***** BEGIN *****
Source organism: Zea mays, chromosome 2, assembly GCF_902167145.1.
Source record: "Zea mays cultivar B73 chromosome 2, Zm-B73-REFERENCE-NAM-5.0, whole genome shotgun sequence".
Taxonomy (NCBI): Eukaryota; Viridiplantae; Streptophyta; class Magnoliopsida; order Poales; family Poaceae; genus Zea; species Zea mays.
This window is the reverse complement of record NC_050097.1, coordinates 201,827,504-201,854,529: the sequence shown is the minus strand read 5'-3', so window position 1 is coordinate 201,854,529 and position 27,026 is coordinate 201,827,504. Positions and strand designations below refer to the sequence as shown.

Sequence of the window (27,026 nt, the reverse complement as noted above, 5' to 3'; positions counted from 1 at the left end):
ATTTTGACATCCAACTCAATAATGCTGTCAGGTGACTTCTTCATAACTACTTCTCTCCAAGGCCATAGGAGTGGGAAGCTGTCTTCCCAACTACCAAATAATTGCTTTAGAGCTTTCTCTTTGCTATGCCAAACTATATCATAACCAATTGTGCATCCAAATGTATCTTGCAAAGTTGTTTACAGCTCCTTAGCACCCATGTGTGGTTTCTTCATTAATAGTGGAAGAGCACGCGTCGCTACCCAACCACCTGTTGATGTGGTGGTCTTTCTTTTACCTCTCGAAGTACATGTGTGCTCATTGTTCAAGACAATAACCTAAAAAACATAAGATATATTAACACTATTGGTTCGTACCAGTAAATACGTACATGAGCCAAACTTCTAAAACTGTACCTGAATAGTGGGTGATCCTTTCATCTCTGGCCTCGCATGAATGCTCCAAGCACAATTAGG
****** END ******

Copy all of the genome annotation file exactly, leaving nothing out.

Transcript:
Source organism: Zea mays, chromosome 2, assembly GCF_902167145.1.
Source record: "Zea mays cultivar B73 chromosome 2, Zm-B73-REFERENCE-NAM-5.0, whole genome shotgun sequence".
Taxonomy (NCBI): Eukaryota; Viridiplantae; Streptophyta; class Magnoliopsida; order Poales; family Poaceae; genus Zea; species Zea mays.
This window is the reverse complement of record NC_050097.1, coordinates 201,827,504-201,854,529: the sequence shown is the minus strand read 5'-3', so window position 1 is coordinate 201,854,529 and position 27,026 is coordinate 201,827,504. Positions and strand designations below refer to the sequence as shown.

Sequence of the window (27,026 nt, the reverse complement as noted above, 5' to 3'; positions counted from 1 at the left end):
ATTTTGACATCCAACTCAATAATGCTGTCAGGTGACTTCTTCATAACTACTTCTCTCCAAGGCCATAGGAGTGGGAAGCTGTCTTCCCAACTACCAAATAATTGCTTTAGAGCTTTCTCTTTGCTATGCCAAACTATATCATAACCAATTGTGCATCCAAATGTATCTTGCAAAGTTGTTTACAGCTCCTTAGCACCCATGTGTGGTTTCTTCATTAATAGTGGAAGAGCACGCGTCGCTACCCAACCACCTGTTGATGTGGTGGTCTTTCTTTTACCTCTCGAAGTACATGTGTGCTCATTGTTCAAGACAATAACCTAAAAAACATAAGATATATTAACACTATTGGTTCGTACCAGTAAATACGTACATGAGCCAAACTTCTAAAACTGTACCTGAATAGTGGGTGATCCTTTCATCTCTGGCCTCGCATGAATGCTCCAAGCACAATTAGG